Plot: What’s it about?
Warner Archive have recently released two Paul Newman led detective films based on novelist Ross Macdonald’s character Lew Archer. They changed the name of the detective to Lew Harper and featured him first in 1967’s Harper. Harper is not a perfect film, but has enough good qualities to recommend at least a rental. The second film in that series was 1974’s The Drowning Pool. Based on the Ross Macdonald novel, The Drowning Pool is penned by Racy Keenan Wynn, Lorenzo Semple Jr., and the amazing Walter Hill. It is very different from the first film as I will explain below.
Private Detective Lew Harper is brought from sunny California to New Orleans to assist an old fling, Iris Deveraux (Joanne Woodward.) Upon arrival into town, a young girl shows up in his hotel room and propositions him. Lew throws her out, but is picked up by the police anyway. Speaking with the Chief, Broussard (Anthony Franciosa,) he is able to plead his case. Broussard sets him free on the condition that he reports back to him on details regarding the Deveraux family. Meeting up with Iris, Harper finds out that Iris is being blackmailed. Somebody has sent her a letter accusing her of infidelity to her husband. Considering that the Deveraux family is so wealthy, she has no intention of getting divorced. When Iris introduces Harper to her daughter, Schuyler (Melanie Griffith,) Harper recognizes that she was the girl from the hotel room. The next person he meets is Iris’s mother in law – Olivia Deveraux – a mean old bird. From there, Lew is escorted through the swampland to meet J.H. Kinkaide. Kinkaide has serious dirt on the Deveraux family and would like to find his way into their land so he can get at their oil. He would cut Harper in if he likes, all Harper needs to do is win over Iris and cause her to stray from her husband. When Olivia Deveraux is found dead, Harper begins to investigate wholeheartedly.
One of the obvious and best aspects of the film is that it is essentially a reunion of the cast from The Long Hot Summer. Joanne Woodward, Paul Newman, and Anthony Franciosa are all back together. While this movie is not nearly as good as that one, it is great to see them all onscreen together again.
The screenwriter of the first film, William Goldman, is not involved with this project. The new screenwriters were Tracy Keenan Wynn, Lorenzo Semple Jr., and the great Walter Hill. In retrospect, I feel like I can tell which parts Hill contributed to the script. Hill is easily one of the most enjoyable screenwriters out there, and I think whenever it feels like a Walter Hill movie it succeeds. This film has a plot that makes a bit more sense than the first film’s plot, but it suffers from some of the same writing issues as the first film, namely that it is hard to figure out how the plot seems to jump from scene to scene without a clear image of how he chooses which clues to follow.
Also absent from this outing is cinematographer Conrad Hall. One of the best aspects of the first film is how capably Conrad Hall could line up a shot. Without his presence, the new cinematographer Gordon Willis (also a legend) gives a very different look to the film that is much darker. Think of it this way – Conrad Hall shot Butch Cassidy and the Sundance Kid whereas Gordon Willis shot The Godfather. These films do not look similar, which I found jarring when watched back to back. These are two masters of the craft, but be prepared for there to be little similarities in their aesthetics.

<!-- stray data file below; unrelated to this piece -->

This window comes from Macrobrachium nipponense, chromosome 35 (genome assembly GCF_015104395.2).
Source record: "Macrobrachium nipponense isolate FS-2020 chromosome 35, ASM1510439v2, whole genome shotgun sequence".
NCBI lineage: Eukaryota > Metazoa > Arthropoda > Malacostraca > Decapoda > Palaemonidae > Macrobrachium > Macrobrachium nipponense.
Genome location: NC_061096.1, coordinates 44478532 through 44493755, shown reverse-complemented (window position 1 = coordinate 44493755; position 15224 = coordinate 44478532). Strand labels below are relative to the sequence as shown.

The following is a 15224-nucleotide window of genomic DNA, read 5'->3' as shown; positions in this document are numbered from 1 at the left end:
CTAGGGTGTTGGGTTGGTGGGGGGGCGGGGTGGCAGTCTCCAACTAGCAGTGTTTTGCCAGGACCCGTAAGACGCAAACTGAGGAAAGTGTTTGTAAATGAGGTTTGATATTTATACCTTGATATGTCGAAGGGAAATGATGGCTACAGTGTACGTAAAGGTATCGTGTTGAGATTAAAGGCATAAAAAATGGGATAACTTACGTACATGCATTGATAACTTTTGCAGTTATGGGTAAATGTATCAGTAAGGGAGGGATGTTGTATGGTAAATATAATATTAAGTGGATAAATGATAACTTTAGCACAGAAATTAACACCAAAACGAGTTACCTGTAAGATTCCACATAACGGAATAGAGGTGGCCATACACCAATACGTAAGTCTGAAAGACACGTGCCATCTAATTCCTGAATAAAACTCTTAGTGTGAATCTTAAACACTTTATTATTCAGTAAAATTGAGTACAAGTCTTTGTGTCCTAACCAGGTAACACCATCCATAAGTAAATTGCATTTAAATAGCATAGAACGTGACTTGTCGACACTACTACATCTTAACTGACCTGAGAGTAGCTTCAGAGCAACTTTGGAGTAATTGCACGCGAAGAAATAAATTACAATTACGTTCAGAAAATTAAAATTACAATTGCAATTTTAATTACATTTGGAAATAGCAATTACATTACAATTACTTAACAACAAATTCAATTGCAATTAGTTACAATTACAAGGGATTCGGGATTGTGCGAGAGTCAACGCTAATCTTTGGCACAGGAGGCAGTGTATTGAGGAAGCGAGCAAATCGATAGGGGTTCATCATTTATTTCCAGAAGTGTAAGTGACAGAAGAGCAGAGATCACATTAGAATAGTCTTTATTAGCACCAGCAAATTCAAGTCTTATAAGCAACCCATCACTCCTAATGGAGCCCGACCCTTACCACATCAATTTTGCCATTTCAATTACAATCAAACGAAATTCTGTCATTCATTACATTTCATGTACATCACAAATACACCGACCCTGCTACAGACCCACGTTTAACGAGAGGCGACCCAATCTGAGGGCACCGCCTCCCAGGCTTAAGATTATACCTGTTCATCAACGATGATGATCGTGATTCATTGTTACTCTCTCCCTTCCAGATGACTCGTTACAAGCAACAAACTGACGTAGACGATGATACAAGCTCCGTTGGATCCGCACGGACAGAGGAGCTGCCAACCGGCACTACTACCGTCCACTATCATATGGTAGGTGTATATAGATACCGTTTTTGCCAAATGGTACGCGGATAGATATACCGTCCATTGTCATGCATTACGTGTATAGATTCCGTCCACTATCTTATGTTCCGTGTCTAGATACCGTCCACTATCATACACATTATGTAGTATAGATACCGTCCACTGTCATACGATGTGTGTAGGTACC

Similar to Harper in its failings, and different from Harper in its successes, I think that I prefer the first film, but both are enjoyable and a little forgettable.
Video: How’s it look?
Video quality is very high. Fine detail is even better than was seen in the transfer of Harper. That said, this film is not nearly as vibrant looking as the Technicolor used in Harper. The cinematography by Gordon Willis looks great overall and anybody who has seen his work on films by Woody Allen or The Godfather Trilogy will know what to expect visually. The one thing that was strange to me about the visuals of the film is that the movie takes place in and around New Orleans and that city is hardly featured in the film at all. To me, their locations scout should have considered using a few prominent places there and it would have given the film a little bit more to look upon.
Audio: How’s it sound?
Warner Archive have provided a very competent DTS-HD MA 2.0 Mono track. Unlike the Herb Alpert style music in the first film, this score by William Small is much more melodramatic and repurposes the song “Killing Me Softly with His Song” for much of the score. It sounds pretty good overall and fits in with the setting in the Seventies. Audio quality is good, but I found myself annoyed at how hard it was to hear certain characters – especially Broussard. It shifts from very quiet to the fairly loud score routinely which made my job of controlling the remote a chore. I wish they had leveled this one a little bit more seamlessly.
Supplements: What are the extras?
- Harper Days Are Here Again – This vintage featurette gives some good background information on the production while showing some behind the scenes footage. Most interesting is Ross Macdonald’s endorsement of the film. Typical EPK stuff, but I liked it anyway.
- Theatrical Trailer
The Bottom Line
The Drowning Pool is a capable sequel that is very different in style than the previous film but enjoyable in a different way. It still has some of the same failings as the previous film – such as the leads that Harper investigates still seem to fall out of thin air. This film is neither great nor bad. Overall, I enjoyed it but found it a little bit forgettable. I think that you may want to rent prior to purchase.